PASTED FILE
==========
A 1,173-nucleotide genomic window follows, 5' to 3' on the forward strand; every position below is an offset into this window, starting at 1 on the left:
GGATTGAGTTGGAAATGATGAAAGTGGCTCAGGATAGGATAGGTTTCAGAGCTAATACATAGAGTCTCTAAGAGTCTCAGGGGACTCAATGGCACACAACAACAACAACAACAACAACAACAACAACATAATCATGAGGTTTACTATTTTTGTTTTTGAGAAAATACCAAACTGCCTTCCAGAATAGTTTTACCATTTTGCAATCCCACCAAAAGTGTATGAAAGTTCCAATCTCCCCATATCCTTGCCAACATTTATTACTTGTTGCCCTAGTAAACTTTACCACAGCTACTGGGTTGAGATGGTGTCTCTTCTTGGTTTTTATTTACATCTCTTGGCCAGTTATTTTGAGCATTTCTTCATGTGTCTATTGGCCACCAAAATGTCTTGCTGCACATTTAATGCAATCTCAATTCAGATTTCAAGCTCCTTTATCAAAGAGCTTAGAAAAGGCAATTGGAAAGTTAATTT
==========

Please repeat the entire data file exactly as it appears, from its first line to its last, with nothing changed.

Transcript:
A 1,173-nucleotide genomic window follows, 5' to 3' on the forward strand; every position below is an offset into this window, starting at 1 on the left:
GGATTGAGTTGGAAATGATGAAAGTGGCTCAGGATAGGATAGGTTTCAGAGCTAATACATAGAGTCTCTAAGAGTCTCAGGGGACTCAATGGCACACAACAACAACAACAACAACAACAACAACAACATAATCATGAGGTTTACTATTTTTGTTTTTGAGAAAATACCAAACTGCCTTCCAGAATAGTTTTACCATTTTGCAATCCCACCAAAAGTGTATGAAAGTTCCAATCTCCCCATATCCTTGCCAACATTTATTACTTGTTGCCCTAGTAAACTTTACCACAGCTACTGGGTTGAGATGGTGTCTCTTCTTGGTTTTTATTTACATCTCTTGGCCAGTTATTTTGAGCATTTCTTCATGTGTCTATTGGCCACCAAAATGTCTTGCTGCACATTTAATGCAATCTCAATTCAGATTTCAAGCTCCTTTATCAAAGAGCTTAGAAAAGGCAATTGGAAAGTTAATTT